Personality Pathology Assessed by Self- and Other Report: Implications for Martial Satisfaction and Conflict
South, Susan Carol, Department of Psychology, University of Virginia
Turkheimer, Eric, Department of Psychology, University of Virginia
Even though the diagnosis of personality disorder requires the presence of interpersonal impairment, no study to date has examined the relationship between personality pathology and dysfunction in marriage-a relationship most people find central to their lives. Further, even though many of the criteria for personality disorders have either a negative bias or require an individual to possess insight into his or her own maladaptive behavior, few studies have examined whether spouses may be a unique source of information beyond the target of interest. The primary aim of this study was to investigate the relationship between marital adjustment and personality pathology. A thorough battery of selfand informant-report measures of personality, including two personality disorder inventories in addition to more normative personality trait measures, was collected from each target and his or her spouse, as well as two knowledgeable informants per spouse. Outcome measures consisted of marital satisfaction, verbal aggression, and severe violence as reported by both spouses. Multilevel modeling was used to estimate the unique contributions of self-, spouse, and informant-report of personality on marital adjustment. Self-other agreement for PD traits was significant but moderate. Significant correlations between spouse-report and informant-report provided further evidence of the limits of self-report in the assessment of personality pathology. Multilevel modeling demonstrated that PD features explained between 25-400f the variance in marital adjustment. Discrepancy between self-report and spouse-report was related to satisfaction for wives but not husbands. For marital conflict behaviors, the best predictor was rating of a target's personality by their spouse; in other words, spouses who iv were verbally and physically aggressive were seen by their partners as higher in various personality pathology features.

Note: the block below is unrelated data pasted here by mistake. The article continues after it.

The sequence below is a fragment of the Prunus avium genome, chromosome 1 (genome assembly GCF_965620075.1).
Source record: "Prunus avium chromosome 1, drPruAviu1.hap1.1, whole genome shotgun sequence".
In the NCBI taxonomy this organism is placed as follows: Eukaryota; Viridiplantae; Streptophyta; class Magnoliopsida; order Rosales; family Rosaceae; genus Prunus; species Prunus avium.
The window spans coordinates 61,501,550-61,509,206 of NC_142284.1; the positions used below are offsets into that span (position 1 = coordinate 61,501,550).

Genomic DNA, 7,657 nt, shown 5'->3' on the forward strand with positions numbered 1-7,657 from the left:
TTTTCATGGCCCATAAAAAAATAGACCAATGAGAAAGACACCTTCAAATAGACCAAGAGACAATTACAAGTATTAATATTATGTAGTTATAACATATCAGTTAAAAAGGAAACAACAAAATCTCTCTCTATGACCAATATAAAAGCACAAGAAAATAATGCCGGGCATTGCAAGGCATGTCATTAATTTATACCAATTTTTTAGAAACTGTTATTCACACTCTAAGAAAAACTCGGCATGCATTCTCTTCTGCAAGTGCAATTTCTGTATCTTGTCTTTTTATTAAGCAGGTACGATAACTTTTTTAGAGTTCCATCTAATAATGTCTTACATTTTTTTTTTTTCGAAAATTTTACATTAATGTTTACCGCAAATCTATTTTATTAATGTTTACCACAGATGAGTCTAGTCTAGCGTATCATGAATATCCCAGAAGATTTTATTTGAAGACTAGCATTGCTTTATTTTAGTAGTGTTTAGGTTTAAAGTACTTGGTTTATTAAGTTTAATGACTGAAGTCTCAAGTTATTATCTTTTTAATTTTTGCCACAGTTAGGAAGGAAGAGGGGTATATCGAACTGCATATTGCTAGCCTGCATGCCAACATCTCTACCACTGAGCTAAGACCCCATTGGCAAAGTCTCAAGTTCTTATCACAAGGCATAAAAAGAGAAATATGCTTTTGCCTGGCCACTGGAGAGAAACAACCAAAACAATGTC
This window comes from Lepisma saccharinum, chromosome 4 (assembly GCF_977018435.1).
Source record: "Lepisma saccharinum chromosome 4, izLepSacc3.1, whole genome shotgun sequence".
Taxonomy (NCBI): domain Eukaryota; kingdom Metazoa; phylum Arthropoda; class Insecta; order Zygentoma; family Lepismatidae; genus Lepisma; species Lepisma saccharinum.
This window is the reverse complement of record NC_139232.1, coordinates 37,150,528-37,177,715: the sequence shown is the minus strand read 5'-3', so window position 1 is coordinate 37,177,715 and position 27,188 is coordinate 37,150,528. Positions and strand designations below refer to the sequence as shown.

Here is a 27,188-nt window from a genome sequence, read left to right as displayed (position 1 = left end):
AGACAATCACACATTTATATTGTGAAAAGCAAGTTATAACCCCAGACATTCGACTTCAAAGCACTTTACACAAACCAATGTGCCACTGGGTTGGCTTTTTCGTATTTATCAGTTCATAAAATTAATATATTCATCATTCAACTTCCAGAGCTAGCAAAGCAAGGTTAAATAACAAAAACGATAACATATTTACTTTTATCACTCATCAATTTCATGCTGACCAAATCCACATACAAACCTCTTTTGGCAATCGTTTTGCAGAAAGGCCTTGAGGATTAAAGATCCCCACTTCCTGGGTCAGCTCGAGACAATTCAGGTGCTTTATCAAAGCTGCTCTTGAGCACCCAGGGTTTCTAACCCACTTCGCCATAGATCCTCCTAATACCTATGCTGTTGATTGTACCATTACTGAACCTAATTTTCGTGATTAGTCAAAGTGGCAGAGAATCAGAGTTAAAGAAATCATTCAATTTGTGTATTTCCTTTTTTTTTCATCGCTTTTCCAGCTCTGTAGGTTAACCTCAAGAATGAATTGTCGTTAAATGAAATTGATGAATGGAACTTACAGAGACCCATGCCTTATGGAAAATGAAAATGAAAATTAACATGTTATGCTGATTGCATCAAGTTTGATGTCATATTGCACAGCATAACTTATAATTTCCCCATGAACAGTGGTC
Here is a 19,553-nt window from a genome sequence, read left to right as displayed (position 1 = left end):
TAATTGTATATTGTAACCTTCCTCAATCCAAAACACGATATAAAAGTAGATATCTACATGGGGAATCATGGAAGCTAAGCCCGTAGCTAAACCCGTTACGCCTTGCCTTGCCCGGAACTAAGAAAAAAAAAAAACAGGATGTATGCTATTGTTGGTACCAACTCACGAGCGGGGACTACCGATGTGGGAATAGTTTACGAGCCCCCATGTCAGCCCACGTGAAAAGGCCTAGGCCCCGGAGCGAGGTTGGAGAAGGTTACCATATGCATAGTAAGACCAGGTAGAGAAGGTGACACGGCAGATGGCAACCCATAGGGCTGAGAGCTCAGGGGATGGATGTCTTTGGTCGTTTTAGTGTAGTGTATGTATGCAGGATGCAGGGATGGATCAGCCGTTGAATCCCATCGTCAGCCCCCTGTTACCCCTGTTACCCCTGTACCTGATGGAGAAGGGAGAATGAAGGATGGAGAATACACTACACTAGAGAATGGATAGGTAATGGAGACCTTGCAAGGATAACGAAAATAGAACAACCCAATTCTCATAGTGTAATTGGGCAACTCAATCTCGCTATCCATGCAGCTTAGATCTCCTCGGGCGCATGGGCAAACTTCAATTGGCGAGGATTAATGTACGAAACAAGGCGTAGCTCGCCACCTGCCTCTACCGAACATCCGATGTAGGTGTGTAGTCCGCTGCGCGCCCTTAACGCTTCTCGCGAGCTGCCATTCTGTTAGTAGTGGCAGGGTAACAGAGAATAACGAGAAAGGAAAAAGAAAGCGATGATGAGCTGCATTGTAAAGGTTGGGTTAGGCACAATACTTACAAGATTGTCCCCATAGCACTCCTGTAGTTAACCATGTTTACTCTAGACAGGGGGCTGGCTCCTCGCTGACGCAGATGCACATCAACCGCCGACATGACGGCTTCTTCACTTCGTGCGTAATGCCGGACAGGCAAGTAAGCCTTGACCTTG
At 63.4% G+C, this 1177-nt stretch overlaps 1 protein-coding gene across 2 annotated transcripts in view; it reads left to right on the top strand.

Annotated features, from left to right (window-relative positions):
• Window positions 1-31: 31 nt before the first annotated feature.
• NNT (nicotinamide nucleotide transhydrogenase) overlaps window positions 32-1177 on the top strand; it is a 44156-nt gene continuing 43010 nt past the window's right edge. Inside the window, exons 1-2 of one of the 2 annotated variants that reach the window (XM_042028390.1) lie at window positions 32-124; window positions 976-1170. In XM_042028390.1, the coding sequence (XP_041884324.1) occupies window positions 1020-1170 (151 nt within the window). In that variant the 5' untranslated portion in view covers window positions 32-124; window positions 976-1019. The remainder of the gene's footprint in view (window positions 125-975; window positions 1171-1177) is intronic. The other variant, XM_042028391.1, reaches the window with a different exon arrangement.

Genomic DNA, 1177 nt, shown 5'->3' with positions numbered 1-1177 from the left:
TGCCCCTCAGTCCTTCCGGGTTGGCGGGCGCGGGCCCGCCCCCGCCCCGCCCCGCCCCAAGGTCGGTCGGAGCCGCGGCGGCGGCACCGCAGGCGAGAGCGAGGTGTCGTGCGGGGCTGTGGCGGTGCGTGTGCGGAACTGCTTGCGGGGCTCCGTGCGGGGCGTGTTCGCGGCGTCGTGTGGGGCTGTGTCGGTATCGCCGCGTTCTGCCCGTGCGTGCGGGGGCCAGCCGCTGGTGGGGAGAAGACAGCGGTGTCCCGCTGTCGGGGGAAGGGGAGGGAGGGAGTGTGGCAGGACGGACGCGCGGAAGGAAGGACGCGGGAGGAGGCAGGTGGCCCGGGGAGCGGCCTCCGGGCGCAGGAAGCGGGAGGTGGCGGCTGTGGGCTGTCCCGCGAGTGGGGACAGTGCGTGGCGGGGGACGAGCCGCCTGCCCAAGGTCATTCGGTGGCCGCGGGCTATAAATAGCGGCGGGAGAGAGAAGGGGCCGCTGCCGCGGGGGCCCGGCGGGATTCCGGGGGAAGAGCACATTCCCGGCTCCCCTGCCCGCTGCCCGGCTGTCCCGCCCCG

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PHD (Doctor of Philosophy)
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